As the Supreme Court takes on the issue of marriage equality, it must act to give lesbian, gay, bisexual and transgender citizens and their families the rights they’ve been denied for too long.
The Supreme Court convened last week to address two historic cases: Hollingsworth v. Perry and United States v. Windsor. The first case was a review of California’s Perry v. Schwarzenegger that found Proposition 8, the amendment that ended same-sex marriage in California, unconstitutional. The second case intended to determine the constitutionality of the Defense of Marriage Act, signed by former President Bill Clinton in 1996, that nationally defines marriage as a union between one man and one woman. While many are championing these cases as the next major step for LGBT rights, the possible outcomes of the cases are unclear.
It seems highly unlikely that the court will make decisions that will radically endorse or refute marriage equality nationally. Even if Prop 8 is struck down, the court could rule only to validate the marriages of those who originally filed the suit or just the couples married in California during the five months same-sex marriage was legal. However, the DOMA decision could decisively eliminate the law, uphold the law, or the justices could choose to narrowly endorse federal benefits for same-sex couples without officially identifying marriage as a fundamental right. An official decision is expected to be made by June.
To the people, these rulings may seem distant and inconsequential. Americans are increasingly accepting the assertion that the right to marry is inevitable and does not need to be decided immediately. This is a dangerous idea. Justice Sonia Sotomayor said, “If the issue is letting the states experiment and letting the society have more time to figure out its direction, why is taking a case now the answer?” These cases must be addressed, because a majority of Americans, the president and a working majority in the Senate, including two Republican Senators, support marriage equality. Americans have been publicly organizing for LGBT equality since the 1969 Stonewall Riots. Queer Americans are all about experimentation but not in a way that would prevent California couples and their children to achieve equality under the law.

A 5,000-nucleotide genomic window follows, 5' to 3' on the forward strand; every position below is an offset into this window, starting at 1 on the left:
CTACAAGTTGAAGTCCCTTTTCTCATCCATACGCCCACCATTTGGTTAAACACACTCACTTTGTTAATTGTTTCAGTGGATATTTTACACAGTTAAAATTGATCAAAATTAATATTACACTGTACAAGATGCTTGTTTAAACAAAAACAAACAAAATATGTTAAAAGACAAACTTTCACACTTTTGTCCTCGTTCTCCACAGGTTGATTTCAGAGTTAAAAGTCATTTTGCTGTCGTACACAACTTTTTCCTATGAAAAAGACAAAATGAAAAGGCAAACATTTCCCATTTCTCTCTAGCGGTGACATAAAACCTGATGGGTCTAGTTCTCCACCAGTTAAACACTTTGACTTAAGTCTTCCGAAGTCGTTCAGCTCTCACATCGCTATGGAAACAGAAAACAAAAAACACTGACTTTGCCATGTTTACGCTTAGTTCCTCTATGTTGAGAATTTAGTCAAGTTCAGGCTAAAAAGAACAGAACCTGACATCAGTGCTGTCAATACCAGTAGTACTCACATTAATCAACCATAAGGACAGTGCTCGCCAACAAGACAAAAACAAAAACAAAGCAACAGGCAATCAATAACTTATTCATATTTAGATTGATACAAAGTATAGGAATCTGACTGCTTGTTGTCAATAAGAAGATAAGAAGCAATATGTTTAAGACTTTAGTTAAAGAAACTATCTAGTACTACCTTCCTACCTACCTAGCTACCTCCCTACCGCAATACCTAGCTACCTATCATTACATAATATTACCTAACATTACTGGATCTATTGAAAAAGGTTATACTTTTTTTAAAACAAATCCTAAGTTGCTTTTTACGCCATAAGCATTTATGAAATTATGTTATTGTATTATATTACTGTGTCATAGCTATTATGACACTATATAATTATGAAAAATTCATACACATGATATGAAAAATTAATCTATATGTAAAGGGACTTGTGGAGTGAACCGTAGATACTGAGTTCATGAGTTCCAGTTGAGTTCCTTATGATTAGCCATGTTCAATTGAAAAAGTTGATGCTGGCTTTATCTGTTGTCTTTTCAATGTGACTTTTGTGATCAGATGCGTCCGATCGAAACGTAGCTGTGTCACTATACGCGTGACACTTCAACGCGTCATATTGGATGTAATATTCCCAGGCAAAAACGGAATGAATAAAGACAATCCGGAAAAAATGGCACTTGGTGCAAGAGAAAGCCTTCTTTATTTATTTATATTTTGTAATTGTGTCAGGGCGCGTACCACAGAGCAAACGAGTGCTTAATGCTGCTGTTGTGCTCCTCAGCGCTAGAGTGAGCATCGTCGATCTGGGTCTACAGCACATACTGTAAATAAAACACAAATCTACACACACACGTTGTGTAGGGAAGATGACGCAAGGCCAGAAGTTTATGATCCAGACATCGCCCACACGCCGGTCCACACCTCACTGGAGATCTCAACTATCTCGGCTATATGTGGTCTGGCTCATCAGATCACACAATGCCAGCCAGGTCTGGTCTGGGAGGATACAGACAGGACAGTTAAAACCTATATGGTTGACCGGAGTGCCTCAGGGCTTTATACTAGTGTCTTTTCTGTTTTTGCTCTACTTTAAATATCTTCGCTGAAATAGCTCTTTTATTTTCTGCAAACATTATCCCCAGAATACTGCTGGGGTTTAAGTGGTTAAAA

Justice Samuel Anthony Alito attempted to formulate a parallel between technology and gay and lesbian partnerships by saying, “You want us to step in and render a decision based on an assessment of the effects of this institution, which is newer than cell phones or the Internet?” I genuinely hope that all Americans, straight and queer, are able to understand that gay partners have been raising children for far longer than anyone has owned a cell phone or used Firefox. The effects of this institution are already clear: marriage equality enables couples to utilize exclusive benefits, such as health care, to create stable and financially secure family units.
As a queer person, a member of Created Equal and a citizen of New Jersey, which is being bombarded with conservative ideology endorsing putting civil marriage rights on a ballot, I am at odds with these justices who are reluctant to act. The LGBT equality movement has gained an enormous amount of attention and support that is at risk of deflation by compassion fatigue. A lack of urgency will result in a death of action. Making gay Americans wait until some indefinite social landmark is passed is not only dangerous for the movement as a whole but also discriminatory by treating the interests of queer people as less than other contemporary legislative quarrels.
Ken Robertson is sophomore film, photography and visual art major. Email him at email@example.com.